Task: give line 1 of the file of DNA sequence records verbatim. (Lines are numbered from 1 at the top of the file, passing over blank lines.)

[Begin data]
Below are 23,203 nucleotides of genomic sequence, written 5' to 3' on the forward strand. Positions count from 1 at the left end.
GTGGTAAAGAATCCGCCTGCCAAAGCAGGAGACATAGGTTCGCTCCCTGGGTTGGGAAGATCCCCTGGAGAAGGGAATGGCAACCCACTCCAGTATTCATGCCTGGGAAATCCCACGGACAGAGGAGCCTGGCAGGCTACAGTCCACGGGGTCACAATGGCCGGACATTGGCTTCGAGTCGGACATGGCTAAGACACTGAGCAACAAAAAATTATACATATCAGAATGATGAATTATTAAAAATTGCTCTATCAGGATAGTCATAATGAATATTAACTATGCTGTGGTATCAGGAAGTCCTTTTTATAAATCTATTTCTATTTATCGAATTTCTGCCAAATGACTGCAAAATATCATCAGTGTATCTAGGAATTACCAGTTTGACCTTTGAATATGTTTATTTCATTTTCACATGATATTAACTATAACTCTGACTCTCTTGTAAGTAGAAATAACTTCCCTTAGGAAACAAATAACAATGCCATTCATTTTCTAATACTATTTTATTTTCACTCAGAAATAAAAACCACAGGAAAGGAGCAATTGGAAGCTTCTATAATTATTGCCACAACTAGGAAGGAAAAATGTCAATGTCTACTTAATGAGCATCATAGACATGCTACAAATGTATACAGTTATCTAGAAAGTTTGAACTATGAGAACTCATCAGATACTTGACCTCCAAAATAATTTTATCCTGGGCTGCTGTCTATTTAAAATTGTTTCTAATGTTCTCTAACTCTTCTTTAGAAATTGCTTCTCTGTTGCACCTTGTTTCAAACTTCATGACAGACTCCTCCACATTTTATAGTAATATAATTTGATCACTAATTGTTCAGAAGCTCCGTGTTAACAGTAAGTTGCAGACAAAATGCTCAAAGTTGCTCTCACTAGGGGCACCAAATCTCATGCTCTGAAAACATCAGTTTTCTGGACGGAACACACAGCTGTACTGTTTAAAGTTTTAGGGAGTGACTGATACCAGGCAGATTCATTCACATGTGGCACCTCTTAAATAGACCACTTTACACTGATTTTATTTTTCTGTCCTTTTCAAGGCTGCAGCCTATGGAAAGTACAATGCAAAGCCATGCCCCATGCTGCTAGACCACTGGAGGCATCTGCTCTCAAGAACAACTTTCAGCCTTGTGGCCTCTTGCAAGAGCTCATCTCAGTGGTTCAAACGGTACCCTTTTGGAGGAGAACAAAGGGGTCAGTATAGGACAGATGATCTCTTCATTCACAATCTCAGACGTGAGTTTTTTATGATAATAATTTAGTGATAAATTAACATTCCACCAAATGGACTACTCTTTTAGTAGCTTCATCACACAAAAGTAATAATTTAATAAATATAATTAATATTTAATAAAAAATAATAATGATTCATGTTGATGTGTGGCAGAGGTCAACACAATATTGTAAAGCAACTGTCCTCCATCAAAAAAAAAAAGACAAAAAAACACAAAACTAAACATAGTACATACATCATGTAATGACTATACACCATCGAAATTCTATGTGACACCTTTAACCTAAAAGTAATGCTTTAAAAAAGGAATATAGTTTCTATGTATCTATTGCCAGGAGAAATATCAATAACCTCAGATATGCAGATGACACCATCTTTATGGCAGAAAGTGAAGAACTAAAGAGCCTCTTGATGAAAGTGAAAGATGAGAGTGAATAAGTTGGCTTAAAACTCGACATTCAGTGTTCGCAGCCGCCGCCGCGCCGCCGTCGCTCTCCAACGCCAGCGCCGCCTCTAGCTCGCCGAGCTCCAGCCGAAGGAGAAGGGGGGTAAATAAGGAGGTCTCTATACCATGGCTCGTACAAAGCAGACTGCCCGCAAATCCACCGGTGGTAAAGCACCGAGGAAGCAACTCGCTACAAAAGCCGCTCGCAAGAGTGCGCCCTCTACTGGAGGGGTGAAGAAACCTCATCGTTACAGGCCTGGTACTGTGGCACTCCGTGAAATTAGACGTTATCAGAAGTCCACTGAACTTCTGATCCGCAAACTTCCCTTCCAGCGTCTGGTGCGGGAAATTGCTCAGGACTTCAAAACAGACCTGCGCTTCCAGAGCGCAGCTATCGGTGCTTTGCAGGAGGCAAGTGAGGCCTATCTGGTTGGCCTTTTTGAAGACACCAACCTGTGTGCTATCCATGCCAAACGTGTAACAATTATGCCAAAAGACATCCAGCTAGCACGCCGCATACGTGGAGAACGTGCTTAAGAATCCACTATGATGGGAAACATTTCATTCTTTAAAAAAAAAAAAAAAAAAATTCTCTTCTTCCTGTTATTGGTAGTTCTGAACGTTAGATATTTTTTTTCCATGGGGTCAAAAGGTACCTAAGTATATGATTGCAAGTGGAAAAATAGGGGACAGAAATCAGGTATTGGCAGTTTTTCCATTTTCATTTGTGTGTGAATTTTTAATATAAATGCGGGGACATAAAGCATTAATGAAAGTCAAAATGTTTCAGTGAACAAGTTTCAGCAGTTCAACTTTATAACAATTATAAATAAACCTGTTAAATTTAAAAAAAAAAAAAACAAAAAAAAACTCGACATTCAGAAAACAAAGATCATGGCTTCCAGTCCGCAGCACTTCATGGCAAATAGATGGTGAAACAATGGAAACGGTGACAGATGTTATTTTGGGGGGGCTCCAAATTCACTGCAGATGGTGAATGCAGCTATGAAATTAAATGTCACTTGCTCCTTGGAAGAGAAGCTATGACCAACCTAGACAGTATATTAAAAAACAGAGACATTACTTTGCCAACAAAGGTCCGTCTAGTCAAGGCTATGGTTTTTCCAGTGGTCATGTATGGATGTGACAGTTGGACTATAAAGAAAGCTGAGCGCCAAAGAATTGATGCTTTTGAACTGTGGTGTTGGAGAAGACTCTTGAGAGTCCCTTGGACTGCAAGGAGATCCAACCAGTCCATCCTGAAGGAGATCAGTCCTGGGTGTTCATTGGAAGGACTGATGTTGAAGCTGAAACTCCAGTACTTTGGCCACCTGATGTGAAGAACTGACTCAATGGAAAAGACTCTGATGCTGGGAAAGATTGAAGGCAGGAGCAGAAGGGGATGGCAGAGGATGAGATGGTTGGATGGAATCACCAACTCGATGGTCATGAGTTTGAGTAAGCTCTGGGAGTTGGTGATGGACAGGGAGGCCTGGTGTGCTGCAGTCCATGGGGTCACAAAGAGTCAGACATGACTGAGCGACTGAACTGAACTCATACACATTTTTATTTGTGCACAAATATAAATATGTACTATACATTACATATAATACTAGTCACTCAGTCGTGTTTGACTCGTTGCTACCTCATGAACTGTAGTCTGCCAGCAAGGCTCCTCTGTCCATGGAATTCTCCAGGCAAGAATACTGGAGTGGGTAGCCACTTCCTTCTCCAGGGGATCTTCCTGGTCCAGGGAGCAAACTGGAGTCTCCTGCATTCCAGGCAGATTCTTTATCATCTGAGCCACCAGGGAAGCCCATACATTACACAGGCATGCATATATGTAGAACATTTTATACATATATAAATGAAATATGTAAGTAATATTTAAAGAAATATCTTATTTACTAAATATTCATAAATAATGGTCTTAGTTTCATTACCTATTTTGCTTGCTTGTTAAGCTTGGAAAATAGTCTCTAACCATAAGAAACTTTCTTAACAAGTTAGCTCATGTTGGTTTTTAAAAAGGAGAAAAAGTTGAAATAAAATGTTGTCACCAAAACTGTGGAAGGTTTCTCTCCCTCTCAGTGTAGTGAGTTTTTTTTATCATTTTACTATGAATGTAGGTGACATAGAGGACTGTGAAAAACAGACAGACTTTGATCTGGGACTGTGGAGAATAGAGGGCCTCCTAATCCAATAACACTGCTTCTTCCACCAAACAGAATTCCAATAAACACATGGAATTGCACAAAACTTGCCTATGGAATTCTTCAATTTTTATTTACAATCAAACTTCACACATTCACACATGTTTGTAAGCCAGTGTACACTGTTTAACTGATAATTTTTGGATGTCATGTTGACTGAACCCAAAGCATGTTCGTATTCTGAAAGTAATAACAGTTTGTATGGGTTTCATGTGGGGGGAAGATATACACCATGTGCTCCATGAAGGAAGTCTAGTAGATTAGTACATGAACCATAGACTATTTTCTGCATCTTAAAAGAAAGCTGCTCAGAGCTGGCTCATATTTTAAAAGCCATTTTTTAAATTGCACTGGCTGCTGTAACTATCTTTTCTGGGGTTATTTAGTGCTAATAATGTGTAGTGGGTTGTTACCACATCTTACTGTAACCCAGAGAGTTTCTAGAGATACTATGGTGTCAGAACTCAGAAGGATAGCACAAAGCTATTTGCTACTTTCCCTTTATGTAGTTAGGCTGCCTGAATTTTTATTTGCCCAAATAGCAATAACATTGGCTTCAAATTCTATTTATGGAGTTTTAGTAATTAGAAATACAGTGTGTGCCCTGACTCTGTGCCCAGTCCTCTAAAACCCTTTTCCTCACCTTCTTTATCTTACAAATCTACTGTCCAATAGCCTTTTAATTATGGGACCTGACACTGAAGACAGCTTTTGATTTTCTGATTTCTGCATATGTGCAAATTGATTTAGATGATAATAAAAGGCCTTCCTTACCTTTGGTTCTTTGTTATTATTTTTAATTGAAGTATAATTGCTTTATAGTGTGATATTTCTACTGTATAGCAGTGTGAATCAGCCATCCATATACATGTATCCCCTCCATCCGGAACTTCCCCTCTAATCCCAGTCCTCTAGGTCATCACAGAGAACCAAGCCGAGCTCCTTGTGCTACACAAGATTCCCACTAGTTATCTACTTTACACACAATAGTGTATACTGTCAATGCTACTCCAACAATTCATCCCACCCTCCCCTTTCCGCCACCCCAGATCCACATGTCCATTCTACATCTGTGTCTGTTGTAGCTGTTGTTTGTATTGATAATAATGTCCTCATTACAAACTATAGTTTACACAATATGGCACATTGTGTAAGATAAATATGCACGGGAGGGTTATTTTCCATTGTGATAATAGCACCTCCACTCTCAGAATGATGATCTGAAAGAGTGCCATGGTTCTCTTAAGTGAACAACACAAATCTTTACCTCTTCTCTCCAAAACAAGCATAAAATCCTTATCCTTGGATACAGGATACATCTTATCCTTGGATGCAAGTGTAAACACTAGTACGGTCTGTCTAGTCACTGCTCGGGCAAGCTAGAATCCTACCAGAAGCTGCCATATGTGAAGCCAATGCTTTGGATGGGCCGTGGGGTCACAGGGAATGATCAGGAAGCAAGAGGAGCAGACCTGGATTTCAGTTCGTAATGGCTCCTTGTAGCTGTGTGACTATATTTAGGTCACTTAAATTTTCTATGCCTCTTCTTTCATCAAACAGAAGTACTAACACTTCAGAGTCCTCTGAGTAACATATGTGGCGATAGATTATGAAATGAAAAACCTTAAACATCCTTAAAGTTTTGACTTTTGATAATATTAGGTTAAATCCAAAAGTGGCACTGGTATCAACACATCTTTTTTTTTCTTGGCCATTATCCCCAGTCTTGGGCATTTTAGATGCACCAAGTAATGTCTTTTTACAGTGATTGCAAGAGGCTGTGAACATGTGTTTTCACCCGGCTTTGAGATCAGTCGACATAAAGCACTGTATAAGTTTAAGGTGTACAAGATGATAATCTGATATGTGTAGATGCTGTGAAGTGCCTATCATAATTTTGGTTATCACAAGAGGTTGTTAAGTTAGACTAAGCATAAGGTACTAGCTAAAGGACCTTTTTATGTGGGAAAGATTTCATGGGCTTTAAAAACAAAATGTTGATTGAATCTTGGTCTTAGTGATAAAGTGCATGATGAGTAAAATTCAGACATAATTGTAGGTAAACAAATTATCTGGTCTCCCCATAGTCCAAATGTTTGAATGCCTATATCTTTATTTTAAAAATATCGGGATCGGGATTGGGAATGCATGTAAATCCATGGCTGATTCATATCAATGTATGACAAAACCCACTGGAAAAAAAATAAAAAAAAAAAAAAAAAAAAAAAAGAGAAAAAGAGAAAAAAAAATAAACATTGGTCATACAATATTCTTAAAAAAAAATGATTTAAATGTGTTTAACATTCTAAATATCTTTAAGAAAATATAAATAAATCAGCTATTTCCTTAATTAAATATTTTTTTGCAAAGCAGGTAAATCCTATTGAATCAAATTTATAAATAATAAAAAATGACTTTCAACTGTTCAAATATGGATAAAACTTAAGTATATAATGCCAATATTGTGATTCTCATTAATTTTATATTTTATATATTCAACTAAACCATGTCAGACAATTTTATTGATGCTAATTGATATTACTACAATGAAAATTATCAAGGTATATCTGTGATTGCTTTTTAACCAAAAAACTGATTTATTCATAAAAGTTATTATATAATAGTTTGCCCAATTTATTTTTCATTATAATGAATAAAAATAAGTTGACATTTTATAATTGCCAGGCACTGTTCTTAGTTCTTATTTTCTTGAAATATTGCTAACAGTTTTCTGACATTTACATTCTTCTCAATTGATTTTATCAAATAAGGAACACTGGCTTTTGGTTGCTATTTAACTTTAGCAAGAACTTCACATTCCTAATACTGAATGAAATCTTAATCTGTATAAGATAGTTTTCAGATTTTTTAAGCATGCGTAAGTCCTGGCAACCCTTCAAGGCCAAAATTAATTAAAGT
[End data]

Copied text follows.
Below are 23,203 nucleotides of genomic sequence, written 5' to 3' on the forward strand. Positions count from 1 at the left end.